Hospital expands graduate program

Jimmy Tomlin, The High Point Enterprise, N.C.
·3 min read

Apr. 10—HIGH POINT — High Point Medical Center, which has a long history of providing educational opportunities for nursing students and other undergraduates in the health care field, is expanding its graduate medical education program.

"For High Point Medical Center, this is something we've never had before, having these training programs for MDs coming out into practice," said Dr. James Hoekstra, president of the medical center. "It's going to have amazing benefits, not just for patients, but also for the community."

The hospital, an affiliate of Wake Forest Baptist Health since 2018, already has implemented postgraduate programs at the residency and fellowship levels in such fields as podiatry, vascular surgery, cardiology, pain management, critical care, epilepsy and cardiothoracic surgery. Teaching services are also being added in such areas as general surgery, gynecology and internal medicine, Hoekstra said.

"The biggest expansion will be in internal medicine," he said. "We currently have one internal medicine teaching service at High Point — it's been in place since last July — and we're going to expand to three services. Each service will take care of approximately 15 to 20 patients on any given day."

The educational programs fall under the leadership of Dr. Kinchit Shah, an internist at High Point Medical Center who coordinates education for all residents coming to the hospital.

"He's an absolute zealot for medical education — he loves it," Hoekstra said.

Expansion of the graduate medical education program will inherently bring with it a number of benefits, including improved patient care, he said.

"In order to teach, you've got to be good at what you do, so you're typically going to be teaching cutting-edge care," he said.

"You're not just providing the service, you're teaching someone else how to do it, so it's going to step up everybody's game for the services we provide. And we'll be providing better care for patients, because they'll have two or sometimes even three doctors taking care of them. It's a better clinical care experience for patients, and there will be a much higher patient satisfaction."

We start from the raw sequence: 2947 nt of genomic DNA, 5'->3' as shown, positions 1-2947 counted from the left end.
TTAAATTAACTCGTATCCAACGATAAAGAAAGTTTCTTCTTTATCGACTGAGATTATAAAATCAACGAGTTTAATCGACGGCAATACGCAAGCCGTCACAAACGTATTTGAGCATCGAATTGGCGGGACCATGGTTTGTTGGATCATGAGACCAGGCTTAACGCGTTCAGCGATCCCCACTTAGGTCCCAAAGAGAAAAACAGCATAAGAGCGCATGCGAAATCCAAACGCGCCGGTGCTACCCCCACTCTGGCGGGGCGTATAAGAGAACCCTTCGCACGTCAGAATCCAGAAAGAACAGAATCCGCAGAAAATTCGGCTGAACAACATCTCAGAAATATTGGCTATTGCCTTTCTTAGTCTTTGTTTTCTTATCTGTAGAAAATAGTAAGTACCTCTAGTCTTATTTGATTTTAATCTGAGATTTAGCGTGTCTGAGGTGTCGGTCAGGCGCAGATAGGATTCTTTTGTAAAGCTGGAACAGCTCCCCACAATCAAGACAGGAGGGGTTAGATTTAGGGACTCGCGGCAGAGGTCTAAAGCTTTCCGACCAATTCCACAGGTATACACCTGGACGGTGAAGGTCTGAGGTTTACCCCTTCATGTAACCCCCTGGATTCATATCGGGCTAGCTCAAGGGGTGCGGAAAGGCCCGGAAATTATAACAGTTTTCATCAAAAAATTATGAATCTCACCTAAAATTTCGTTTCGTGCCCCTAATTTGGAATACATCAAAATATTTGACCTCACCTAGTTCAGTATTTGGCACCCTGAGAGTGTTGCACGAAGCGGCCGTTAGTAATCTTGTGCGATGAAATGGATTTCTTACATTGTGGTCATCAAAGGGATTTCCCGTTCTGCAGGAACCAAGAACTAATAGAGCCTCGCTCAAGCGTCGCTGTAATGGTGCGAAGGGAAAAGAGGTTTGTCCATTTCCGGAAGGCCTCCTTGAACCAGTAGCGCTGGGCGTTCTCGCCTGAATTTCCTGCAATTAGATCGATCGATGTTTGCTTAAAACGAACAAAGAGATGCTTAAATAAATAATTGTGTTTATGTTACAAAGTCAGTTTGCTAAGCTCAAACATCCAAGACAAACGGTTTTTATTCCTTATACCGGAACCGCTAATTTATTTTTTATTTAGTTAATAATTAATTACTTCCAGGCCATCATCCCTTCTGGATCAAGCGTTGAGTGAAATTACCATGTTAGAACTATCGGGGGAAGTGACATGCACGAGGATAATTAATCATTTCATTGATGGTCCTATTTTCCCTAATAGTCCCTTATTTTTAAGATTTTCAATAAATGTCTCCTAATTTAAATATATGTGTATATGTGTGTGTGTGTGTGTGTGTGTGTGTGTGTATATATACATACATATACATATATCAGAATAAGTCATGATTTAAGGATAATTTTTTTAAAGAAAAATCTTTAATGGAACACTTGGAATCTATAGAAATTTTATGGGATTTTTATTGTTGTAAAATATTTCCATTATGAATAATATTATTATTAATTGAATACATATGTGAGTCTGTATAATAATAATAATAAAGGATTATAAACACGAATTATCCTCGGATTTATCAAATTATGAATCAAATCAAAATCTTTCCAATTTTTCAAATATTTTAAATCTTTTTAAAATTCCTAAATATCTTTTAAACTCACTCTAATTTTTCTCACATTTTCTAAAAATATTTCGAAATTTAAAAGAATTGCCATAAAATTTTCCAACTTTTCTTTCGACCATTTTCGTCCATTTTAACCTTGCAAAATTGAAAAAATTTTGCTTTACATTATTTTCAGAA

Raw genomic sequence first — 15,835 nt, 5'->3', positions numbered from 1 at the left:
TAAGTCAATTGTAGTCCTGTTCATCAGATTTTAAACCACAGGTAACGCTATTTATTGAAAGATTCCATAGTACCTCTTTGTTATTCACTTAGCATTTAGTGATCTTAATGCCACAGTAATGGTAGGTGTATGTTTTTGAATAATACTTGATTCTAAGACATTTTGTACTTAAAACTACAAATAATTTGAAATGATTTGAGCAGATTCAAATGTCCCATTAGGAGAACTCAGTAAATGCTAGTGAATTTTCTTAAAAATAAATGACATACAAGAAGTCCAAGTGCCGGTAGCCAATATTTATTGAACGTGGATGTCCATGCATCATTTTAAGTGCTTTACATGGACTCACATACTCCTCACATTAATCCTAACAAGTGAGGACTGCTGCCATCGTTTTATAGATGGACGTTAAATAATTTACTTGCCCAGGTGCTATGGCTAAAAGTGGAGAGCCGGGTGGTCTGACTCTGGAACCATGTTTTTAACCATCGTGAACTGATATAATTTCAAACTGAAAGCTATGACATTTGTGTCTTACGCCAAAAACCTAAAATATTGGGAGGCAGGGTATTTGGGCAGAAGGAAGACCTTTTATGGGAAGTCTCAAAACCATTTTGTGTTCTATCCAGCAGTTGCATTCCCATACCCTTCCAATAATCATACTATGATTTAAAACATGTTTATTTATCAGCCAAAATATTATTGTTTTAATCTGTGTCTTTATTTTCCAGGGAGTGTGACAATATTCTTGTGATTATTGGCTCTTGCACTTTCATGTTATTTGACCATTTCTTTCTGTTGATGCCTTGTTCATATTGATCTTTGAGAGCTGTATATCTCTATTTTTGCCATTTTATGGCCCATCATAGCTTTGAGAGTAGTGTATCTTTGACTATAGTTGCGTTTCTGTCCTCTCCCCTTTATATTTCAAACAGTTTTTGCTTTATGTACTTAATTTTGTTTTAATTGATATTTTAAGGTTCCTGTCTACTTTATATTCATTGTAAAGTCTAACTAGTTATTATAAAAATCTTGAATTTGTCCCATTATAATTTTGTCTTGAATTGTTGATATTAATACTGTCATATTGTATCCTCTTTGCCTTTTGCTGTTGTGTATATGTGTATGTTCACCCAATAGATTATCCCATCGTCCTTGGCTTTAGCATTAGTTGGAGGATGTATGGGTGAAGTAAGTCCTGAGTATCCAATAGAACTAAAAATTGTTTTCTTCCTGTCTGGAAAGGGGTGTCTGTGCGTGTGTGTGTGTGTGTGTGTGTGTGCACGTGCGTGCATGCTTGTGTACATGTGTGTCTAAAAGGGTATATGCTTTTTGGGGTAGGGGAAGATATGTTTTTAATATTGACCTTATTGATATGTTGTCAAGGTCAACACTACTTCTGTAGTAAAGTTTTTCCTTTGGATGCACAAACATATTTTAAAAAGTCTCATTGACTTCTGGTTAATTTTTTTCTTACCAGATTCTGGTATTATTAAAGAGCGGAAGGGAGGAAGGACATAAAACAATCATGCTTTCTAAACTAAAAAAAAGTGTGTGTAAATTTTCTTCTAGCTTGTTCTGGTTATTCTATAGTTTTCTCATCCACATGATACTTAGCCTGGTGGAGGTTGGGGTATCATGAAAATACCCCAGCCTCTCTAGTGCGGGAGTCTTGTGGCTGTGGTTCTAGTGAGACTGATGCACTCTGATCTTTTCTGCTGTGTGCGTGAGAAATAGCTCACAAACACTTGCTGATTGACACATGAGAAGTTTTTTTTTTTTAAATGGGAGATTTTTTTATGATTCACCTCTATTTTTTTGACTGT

Furthermore, Hoekstra said, the expansion will instill a sense of pride — not only among hospital employees, but within the High Point community, too.

"People can say, 'My hospital that I go to is a teaching hospital — it's got the best doctors, the best learners, it's on the forefront,' " he said. "This is a pride thing for us, too. We're proud of the care we give, and if we're proud of it, why shouldn't we teach other people how to do it?"

Postgraduate programs can also provide a pipeline of future health care providers who might choose to practice in High Point.

"It becomes a recruiting tool for us," Hoekstra said. "They find out that High Point is great, and they want to stay here and practice. You can't do that with medical-school students, because they go off to their residencies. But if you're training a resident, and if they like it here, they might stay, and suddenly we have an influx of high-quality practicing doctors in our community."

Hoekstra said expanding the graduate medical education program represents a significant step up for High Point Medical Center.

"When you put all these factors together, you can understand why it's so important," he said. "It elevates us from being a community hospital to being an academic medical center."

jtomlin@hpenews.com — 336-888-3579